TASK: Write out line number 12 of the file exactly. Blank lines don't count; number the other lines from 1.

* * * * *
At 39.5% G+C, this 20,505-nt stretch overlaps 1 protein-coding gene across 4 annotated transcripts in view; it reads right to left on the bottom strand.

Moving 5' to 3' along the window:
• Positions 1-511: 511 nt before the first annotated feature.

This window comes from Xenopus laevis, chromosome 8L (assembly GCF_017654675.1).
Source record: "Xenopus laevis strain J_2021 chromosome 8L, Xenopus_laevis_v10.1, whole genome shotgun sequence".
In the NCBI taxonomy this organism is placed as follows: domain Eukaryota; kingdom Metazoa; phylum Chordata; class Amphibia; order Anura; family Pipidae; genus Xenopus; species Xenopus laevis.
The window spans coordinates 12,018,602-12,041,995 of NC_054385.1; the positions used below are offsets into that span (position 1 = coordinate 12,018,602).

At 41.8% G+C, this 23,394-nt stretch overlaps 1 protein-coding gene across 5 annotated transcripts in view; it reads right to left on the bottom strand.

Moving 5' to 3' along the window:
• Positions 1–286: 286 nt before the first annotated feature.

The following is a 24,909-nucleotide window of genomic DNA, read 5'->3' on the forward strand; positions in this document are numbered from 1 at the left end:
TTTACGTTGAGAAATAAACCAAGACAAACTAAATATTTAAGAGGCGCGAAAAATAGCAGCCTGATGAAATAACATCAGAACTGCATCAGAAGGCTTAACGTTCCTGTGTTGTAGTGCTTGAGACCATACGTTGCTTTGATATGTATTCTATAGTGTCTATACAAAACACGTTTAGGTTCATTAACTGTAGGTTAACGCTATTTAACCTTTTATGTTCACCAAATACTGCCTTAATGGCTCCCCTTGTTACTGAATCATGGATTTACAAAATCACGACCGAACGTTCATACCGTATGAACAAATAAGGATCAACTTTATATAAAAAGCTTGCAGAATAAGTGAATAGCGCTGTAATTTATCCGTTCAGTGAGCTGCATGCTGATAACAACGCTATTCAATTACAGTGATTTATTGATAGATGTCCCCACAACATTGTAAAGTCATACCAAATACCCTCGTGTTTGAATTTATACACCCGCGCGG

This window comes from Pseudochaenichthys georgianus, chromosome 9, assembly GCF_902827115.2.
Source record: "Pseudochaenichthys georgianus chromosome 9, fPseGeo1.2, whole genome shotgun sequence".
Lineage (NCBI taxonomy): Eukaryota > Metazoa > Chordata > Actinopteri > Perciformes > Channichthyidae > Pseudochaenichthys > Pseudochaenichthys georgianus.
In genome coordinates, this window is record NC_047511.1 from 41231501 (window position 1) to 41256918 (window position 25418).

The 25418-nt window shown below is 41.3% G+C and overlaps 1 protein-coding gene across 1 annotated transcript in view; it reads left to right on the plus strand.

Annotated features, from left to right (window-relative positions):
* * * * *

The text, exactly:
TTTACGTTGAGAAATAAACCAAGACAAACTAAATATTTAAGAGGCGCGAAAAATAGCAGCCTGATGAAATAACATCAGAACTGCATCAGAAGGCTTAACGTTCCTGTGTTGTAGTGCTTGAGACCATACGTTGCTTTGATATGTATTCTATAGTGTCTATACAAAACACGTTTAGGTTCATTAACTGTAGGTTAACGCTATTTAACCTTTTATGTTCACCAAATACTGCCTTAATGGCTCCCCTTGTTACTGAATCATGGATTTACAAAATCACGACCGAACGTTCATACCGTATGAACAAATAAGGATCAACTTTATATAAAAAGCTTGCAGAATAAGTGAATAGCGCTGTAATTTATCCGTTCAGTGAGCTGCATGCTGATAACAACGCTATTCAATTACAGTGATTTATTGATAGATGTCCCCACAACATTGTAAAGTCATACCAAATACCCTCGTGTTTGAATTTATACACCCGCGCGG